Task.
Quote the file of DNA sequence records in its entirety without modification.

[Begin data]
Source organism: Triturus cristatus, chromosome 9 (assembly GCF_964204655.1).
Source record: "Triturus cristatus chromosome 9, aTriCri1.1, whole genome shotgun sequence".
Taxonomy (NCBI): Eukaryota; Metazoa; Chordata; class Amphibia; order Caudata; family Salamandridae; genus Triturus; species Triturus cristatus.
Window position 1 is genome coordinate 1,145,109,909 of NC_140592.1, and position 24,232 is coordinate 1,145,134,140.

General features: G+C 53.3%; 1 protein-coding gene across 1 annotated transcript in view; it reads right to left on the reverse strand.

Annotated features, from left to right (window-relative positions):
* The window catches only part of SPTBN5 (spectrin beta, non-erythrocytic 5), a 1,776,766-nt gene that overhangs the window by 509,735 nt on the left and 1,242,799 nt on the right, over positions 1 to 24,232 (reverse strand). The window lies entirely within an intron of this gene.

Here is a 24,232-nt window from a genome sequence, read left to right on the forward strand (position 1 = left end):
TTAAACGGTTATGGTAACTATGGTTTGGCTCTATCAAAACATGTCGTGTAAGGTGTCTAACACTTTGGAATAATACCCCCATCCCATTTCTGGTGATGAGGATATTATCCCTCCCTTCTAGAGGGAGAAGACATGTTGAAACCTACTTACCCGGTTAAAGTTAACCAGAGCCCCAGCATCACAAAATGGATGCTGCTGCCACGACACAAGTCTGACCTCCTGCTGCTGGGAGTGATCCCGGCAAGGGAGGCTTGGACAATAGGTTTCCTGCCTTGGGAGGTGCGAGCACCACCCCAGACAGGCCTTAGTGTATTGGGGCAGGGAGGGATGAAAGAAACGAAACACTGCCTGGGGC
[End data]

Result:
Source organism: Triturus cristatus, chromosome 9 (assembly GCF_964204655.1).
Source record: "Triturus cristatus chromosome 9, aTriCri1.1, whole genome shotgun sequence".
Taxonomy (NCBI): Eukaryota; Metazoa; Chordata; class Amphibia; order Caudata; family Salamandridae; genus Triturus; species Triturus cristatus.
Window position 1 is genome coordinate 1,145,109,909 of NC_140592.1, and position 24,232 is coordinate 1,145,134,140.

General features: G+C 53.3%; 1 protein-coding gene across 1 annotated transcript in view; it reads right to left on the reverse strand.

Annotated features, from left to right (window-relative positions):
* The window catches only part of SPTBN5 (spectrin beta, non-erythrocytic 5), a 1,776,766-nt gene that overhangs the window by 509,735 nt on the left and 1,242,799 nt on the right, over positions 1 to 24,232 (reverse strand). The window lies entirely within an intron of this gene.

Here is a 24,232-nt window from a genome sequence, read left to right on the forward strand (position 1 = left end):
TTAAACGGTTATGGTAACTATGGTTTGGCTCTATCAAAACATGTCGTGTAAGGTGTCTAACACTTTGGAATAATACCCCCATCCCATTTCTGGTGATGAGGATATTATCCCTCCCTTCTAGAGGGAGAAGACATGTTGAAACCTACTTACCCGGTTAAAGTTAACCAGAGCCCCAGCATCACAAAATGGATGCTGCTGCCACGACACAAGTCTGACCTCCTGCTGCTGGGAGTGATCCCGGCAAGGGAGGCTTGGACAATAGGTTTCCTGCCTTGGGAGGTGCGAGCACCACCCCAGACAGGCCTTAGTGTATTGGGGCAGGGAGGGATGAAAGAAACGAAACACTGCCTGGGGC